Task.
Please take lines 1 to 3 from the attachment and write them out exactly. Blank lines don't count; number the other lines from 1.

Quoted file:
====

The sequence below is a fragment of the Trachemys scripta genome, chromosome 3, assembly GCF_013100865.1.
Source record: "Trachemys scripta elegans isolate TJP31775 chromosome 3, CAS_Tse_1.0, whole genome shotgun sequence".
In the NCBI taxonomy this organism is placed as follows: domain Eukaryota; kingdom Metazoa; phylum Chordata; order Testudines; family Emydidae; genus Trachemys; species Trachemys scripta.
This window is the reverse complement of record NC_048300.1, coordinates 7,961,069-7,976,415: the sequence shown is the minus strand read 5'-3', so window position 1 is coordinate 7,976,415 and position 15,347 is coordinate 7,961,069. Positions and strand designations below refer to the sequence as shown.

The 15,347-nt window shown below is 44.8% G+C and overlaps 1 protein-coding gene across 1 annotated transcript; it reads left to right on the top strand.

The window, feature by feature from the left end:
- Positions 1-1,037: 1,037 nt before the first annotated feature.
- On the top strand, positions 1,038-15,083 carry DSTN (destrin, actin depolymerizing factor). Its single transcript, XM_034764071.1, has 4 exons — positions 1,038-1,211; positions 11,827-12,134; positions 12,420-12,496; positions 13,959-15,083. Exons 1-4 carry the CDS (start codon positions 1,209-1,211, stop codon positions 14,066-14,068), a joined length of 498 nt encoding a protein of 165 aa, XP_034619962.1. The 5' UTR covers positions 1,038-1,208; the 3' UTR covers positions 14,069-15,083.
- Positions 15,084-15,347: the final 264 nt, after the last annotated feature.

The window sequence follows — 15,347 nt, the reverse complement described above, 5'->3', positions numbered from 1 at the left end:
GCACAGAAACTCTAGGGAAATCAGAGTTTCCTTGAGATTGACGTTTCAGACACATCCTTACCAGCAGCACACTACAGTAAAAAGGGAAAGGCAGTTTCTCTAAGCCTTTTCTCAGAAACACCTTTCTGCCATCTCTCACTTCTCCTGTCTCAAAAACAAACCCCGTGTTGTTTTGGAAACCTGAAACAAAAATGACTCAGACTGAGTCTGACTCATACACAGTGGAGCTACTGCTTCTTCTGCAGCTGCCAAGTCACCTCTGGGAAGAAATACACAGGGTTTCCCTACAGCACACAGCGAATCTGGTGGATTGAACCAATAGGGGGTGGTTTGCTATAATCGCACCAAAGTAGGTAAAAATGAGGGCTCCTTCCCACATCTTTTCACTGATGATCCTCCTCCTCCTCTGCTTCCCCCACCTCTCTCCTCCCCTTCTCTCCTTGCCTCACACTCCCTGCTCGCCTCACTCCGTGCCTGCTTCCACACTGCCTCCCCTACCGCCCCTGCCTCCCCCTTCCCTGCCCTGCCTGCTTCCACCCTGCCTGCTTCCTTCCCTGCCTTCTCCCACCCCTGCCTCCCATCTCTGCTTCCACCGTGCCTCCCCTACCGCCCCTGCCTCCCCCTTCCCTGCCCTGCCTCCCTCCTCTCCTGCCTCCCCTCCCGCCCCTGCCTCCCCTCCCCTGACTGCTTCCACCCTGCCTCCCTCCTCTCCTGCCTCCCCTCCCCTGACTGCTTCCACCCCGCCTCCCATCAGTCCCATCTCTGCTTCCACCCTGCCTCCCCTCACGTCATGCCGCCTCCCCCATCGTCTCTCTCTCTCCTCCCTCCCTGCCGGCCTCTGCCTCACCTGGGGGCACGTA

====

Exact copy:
The sequence below is a fragment of the Trachemys scripta genome, chromosome 3, assembly GCF_013100865.1.
Source record: "Trachemys scripta elegans isolate TJP31775 chromosome 3, CAS_Tse_1.0, whole genome shotgun sequence".
In the NCBI taxonomy this organism is placed as follows: domain Eukaryota; kingdom Metazoa; phylum Chordata; order Testudines; family Emydidae; genus Trachemys; species Trachemys scripta.